Support and service organizations often find themselves fielding the same set of questions over and over, whether it’s employees asking HR about benefits or customers asking how to log onto a network. Chatbots, automated engines that respond to typed user inputs, are a way to assist with these business processes and reduce levels of manual support.
To improve chatbot performance, we developed a process that reduces the up-front effort required to answer questions, while structuring the chatbot to ensure that users do not get caught in feedback loops.
A chatbot’s high-level requirements are that it is 1) automated and 2) effectively answers questions input by the user. The latter depends on the creation of a knowledge base from which the chatbot can pull answers, as well as the incorporation of a feedback loop so that the chatbot can improve based on user ratings.
In some cases, a knowledge base may not be readily available because previous user questions may be split between phone calls, screen share sessions, emails, and instant messages, making it difficult to sort through and consolidate this information into a unified question/answer database. We made it a requirement that our solution could get up and running with minimal data. Our goal wasn’t to answer every possible question, but to handle the most straightforward and common requests.
We also wanted to be able to update the chatbot’s answers as new information became available without requiring significant model retraining. This would allow the team implementing the chatbot to independently manage the knowledge base going forward, without the need for machine learning (ML) engineers to make modifications.
Our chatbot uses a semantic similarity model to match user questions to those in our knowledge base, an approach that balances our requirements. Semantic similarity methods use a siamese (dual) transformers ML model to compare the numerical representation (embeddings) of two sentences. By calculating cosine similarity between the embeddings of questions in our knowledge base and the question the user asked, we can provide accurate answers to the user based on human-curated information. For questions not answered in the knowledge base, a user will be directed to contact a representative. The chatbot functions through the following process:
- User enters their question
- Model compares their question to the dataset to find the most similar entry
- Model gives the answer associated with the most similar question from the knowledge base
- Model asks the employee if their question was answered, looping in a human if the answer is “no”
- Model gets user feedback and runs feedback loop to improve
The Knowledge Base
The knowledge base from which questions and answers are derived is created by domain experts. In this example, we have a chatbot to help answer questions for the HR team. The HR team would create the dataset, which may already exist in the form of an FAQ. Examples below:
|How do I request business cards?||Fill out the Business Card Order Form at www.exampleadress.com. An HR Admin will process your submission and you’ll receive the cards in 1-2 weeks.|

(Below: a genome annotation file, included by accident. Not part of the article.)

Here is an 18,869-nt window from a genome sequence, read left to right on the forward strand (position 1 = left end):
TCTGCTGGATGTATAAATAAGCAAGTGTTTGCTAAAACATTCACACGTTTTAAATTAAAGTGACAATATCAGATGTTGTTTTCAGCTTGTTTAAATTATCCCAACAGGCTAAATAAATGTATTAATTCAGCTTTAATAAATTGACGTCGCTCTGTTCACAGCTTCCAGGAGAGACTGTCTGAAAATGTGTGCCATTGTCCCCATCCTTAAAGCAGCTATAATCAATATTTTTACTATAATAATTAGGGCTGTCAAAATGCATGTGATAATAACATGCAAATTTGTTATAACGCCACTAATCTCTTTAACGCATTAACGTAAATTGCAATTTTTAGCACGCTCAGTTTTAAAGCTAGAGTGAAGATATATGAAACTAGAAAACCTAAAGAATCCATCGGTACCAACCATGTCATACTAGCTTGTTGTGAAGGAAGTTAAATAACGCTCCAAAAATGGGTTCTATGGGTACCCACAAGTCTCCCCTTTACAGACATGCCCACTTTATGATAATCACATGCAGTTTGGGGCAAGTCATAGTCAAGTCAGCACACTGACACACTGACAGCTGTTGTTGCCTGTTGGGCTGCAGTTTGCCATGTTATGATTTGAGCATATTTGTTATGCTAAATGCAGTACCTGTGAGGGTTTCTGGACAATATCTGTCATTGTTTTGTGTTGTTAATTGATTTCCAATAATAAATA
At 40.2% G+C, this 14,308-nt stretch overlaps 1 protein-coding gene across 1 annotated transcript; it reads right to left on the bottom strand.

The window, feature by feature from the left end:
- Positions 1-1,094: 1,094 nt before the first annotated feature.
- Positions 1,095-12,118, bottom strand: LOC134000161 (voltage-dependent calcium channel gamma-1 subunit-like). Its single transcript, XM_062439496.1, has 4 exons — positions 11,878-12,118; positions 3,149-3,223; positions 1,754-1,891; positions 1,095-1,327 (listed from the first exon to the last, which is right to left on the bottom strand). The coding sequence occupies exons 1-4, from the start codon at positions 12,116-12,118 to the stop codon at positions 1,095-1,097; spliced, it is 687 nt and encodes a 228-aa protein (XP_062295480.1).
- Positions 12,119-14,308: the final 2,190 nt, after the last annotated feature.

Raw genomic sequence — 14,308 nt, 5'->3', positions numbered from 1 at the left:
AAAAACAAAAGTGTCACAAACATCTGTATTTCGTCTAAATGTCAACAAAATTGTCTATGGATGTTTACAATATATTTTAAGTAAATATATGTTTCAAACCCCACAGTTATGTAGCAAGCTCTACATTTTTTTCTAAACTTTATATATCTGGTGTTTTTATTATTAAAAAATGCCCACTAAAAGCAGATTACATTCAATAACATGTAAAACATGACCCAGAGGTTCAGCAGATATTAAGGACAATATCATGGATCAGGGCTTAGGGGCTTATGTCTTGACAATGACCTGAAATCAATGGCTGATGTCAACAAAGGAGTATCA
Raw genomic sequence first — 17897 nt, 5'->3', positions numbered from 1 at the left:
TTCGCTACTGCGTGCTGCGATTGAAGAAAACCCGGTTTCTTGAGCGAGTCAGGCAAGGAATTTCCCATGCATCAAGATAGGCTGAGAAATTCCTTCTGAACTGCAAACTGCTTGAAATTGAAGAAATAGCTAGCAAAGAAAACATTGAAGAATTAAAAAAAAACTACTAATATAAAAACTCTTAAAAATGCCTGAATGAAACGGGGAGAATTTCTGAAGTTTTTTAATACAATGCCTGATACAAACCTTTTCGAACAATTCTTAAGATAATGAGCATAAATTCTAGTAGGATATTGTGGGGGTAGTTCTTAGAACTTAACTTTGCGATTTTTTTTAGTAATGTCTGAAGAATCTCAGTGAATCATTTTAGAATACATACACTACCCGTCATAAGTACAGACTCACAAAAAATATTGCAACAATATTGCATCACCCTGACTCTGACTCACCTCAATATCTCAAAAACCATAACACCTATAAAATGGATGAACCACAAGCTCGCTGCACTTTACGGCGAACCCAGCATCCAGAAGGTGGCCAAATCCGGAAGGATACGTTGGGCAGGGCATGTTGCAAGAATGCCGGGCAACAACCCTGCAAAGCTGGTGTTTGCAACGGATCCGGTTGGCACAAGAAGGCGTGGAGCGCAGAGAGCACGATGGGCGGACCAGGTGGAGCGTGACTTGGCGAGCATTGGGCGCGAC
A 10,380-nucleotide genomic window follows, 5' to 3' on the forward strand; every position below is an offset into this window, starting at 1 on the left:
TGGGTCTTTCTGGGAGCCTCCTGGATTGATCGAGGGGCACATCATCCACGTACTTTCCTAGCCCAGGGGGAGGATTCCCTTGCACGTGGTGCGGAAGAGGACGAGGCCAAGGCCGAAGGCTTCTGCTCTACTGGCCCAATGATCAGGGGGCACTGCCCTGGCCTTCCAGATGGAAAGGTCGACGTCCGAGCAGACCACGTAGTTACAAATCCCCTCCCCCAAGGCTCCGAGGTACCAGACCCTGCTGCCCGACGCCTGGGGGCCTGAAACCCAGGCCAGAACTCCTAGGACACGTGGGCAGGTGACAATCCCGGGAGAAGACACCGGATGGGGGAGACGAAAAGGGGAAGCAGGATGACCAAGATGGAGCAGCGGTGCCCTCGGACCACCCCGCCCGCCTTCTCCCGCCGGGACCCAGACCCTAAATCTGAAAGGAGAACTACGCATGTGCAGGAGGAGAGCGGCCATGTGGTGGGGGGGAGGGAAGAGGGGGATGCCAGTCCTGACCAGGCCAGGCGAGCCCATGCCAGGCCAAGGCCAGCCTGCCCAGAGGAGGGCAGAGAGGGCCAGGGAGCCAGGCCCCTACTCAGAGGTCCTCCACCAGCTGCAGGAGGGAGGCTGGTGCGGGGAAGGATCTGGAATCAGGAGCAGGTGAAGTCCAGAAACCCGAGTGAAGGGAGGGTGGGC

|Where can I view my PTO Balance?||To view your PTO balance, please go to your timesheet and scroll down to the blue bar that reads “Timesheet Lines.” To the right of “Timesheet Lines” is a link that reads “Leave.” Click on that link to view your PTO balance.|
Deploying the Chatbot to Users
Once we developed a prototype that addressed the identified requirements, we built a basic application to demonstrate how users would interact with the chatbot. The main components of our application are user interaction and user feedback.
We needed to enable user interaction with the chatbot to compare user questions to those in our existing knowledge base. For our proof of concept, we created a web app using Dash, though it could be deployed as Slackbot or embedded in a website.
As with any application that incorporates ML, the model will not always provide the correct answer. To enable the model to improve on a continuous basis, we built in a user feedback loop with separate workflows for correct and incorrect / unhelpful responses.
If the chatbot answers the question correctly (per the user), we store the question/answer pair. As the chatbot answers questions, it is also building a question answering dataset with differently-worded questions. Once the dataset is large enough, we will be able to fine-tune this chatbot model to better understand company-specific acronyms and terminology, boosting the overall accuracy of the chatbot. Fine-tuning can improve the model when there are 5 variations of each question. Over time, additional fine-tuning can be done optionally to improve the model further as more data is collected and specialized terminology changes, such as names of benefits providers.
If the chatbot answers the question incorrectly, a workflow saves the questions to an Excel file. Domain experts (e.g. a HR rep) will periodically review the list and take one of 3 actions:
- Add the question with an answer to the master knowledge base so the chatbot can answer that question correctly in the future.
- Add the question and map to an existing answer so that the chatbot learns to answer this question and similar questions properly next time.
- Ignore it. Some questions require a human. That’s ok!
As discussed above, it is important to have a process for when the model fails to provide a good user experience. In this process, there is a simple and easy route to send it to a human, but failures are flagged for review.
By using this approach, we can set up effective chatbots quickly with built-in feedback-to-improvement loops. Implementing chatbot support in this manner has the ability to save time for business process use cases that generally require human intervention.